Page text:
Texas Independence Day is the perfect time to take a step back and see what it was like to live in the wild west.
On the banks of Lake Pat Cleburne, you can take a step back in time and learn what it was like to live as a pioneer, in the early Texas days, on the Chisolm Trail.
"The cattle really saved Texas," said David Murdoch, CEO and chairman of the Chisolm Trail Outdoor Museum.“Well, the cattle that were sold during that time, it really brought Texans out of bankruptcy after the civil war. I mean, everybody was starving. They were broke.”
Murdoch oversees nearly two dozen outdoor exhibits. The first thing to greet you is a massive line of life-size cattle and cowboys.
"It is the largest silhouette cattle drive as far as we know in the nation," said Murdoch.
There are historically significant buildings that have been moved to the site like the state’s oldest walled courthouse – built-in 1854 from logs an expert tells them were originally harvested in 1776.
There’s a replica one-room schoolhouse where the museum offers kids the chance to experience school the way their ancestors did.
"Their last assignment of the day is to write a paragraph on what their experience of the day," said Murdoch. "And this one little fourth grader wrote this was 'funner' than Christmas.”
An authentic dog trot style building dedicated to the lawmen of the day including the Texas Rangers. That’s where 25 News caught up with Carrie Reynolds, on-site director for the museum.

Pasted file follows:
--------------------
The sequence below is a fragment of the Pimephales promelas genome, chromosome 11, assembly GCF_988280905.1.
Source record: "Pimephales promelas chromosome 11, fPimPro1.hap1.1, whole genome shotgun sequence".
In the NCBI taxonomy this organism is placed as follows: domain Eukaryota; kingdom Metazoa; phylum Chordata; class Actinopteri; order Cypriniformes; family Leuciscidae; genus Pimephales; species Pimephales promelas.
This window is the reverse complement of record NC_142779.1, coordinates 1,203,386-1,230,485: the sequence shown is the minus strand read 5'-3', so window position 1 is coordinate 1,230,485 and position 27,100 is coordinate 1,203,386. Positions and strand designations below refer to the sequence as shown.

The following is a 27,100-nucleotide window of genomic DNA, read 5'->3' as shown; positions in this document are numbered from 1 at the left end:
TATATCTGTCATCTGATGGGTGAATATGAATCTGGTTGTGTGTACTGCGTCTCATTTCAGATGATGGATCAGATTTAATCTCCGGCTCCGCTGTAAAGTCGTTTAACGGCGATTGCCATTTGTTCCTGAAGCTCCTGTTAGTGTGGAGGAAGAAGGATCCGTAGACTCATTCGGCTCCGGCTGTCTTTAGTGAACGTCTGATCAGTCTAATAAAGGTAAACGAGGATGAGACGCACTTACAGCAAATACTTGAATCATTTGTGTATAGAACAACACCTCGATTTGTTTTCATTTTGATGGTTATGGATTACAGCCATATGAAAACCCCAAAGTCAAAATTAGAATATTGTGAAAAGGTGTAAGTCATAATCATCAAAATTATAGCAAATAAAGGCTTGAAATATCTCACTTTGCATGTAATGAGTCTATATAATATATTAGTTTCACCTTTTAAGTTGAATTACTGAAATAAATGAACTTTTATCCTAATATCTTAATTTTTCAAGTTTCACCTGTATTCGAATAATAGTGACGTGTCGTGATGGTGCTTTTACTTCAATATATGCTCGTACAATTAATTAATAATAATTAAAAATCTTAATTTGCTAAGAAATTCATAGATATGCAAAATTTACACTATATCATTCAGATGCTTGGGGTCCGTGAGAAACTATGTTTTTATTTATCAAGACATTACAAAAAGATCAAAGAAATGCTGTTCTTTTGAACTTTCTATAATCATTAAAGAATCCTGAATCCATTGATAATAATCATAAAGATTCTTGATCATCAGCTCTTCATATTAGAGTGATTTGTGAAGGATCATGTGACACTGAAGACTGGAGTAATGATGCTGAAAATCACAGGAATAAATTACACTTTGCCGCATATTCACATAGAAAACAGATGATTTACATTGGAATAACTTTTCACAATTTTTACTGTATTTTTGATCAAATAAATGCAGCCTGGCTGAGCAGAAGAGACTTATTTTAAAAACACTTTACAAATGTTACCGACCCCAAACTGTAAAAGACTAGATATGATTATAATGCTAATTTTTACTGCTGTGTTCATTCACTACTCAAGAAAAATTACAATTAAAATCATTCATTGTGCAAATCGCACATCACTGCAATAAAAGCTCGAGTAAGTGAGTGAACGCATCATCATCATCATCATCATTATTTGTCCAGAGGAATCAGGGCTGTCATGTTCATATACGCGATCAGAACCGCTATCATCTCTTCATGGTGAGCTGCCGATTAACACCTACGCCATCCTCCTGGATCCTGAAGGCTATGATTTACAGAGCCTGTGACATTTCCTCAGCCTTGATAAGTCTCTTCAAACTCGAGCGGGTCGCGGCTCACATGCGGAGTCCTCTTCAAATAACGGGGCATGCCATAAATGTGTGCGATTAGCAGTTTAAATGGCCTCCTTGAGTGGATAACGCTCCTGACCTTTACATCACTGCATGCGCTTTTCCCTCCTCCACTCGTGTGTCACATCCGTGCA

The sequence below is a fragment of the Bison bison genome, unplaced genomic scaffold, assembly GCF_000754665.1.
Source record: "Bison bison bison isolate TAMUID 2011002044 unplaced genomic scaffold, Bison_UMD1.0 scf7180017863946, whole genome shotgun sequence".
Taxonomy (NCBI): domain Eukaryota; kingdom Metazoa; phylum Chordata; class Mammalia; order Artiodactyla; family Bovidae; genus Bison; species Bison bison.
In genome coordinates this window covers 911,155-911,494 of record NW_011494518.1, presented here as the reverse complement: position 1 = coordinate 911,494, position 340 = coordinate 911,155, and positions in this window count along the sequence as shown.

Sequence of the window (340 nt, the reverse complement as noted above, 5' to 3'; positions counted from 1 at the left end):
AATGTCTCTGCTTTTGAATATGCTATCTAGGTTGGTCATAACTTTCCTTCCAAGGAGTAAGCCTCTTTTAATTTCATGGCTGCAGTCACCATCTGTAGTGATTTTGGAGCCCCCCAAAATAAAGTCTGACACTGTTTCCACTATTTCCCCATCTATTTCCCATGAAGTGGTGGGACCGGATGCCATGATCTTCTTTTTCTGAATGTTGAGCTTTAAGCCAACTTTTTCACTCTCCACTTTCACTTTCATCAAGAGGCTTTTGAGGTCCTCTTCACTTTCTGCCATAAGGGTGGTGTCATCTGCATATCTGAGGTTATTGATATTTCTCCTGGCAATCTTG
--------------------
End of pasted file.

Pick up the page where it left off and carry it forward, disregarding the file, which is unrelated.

"We have some of their private collection of guns, badges, and everything else," said Reynolds. "But we have one display in particular, that is bill hardens. And I'm sure that name is known around the world now because he's the oldest living law enforcement man ever in the history of law enforcement. And we have the majority of his collection.”
Carrie, herself, is legendary—a member of the national cowgirl museum and hall of fame as a world championship barrel racer.
But now her passion is promoting the Chisolm Trail Outdoor Museum. Her favorite exhibit?
"Hard to choose, but I'm a Native American fanatic, and I love all that history down in big bear museum," said Reynolds.
And it is an impressive display of the collection belonging to Big Bear Leonard Beal.
From moccasins that were owned by Quanah Parker to the iconic ghost dance shirt.
“I think the organization and the artifacts that we have to tell the complete story of the Native American," said Reynolds.
Jimmy Smith is a curator of the Big Bear Museum that focuses on Native Americans across the United States, but specifically the Native Americans in Texas, we cover something like 30,000 years’ worth of prehistory.
You’ll see incredibly rare items like ancient spears and arrowheads.
"Well, we just recently got a pair of Comanche dolls that night between 1850 and 1875 that are in excellent condition, and I've never seen another doll like this in any other Native American collection.”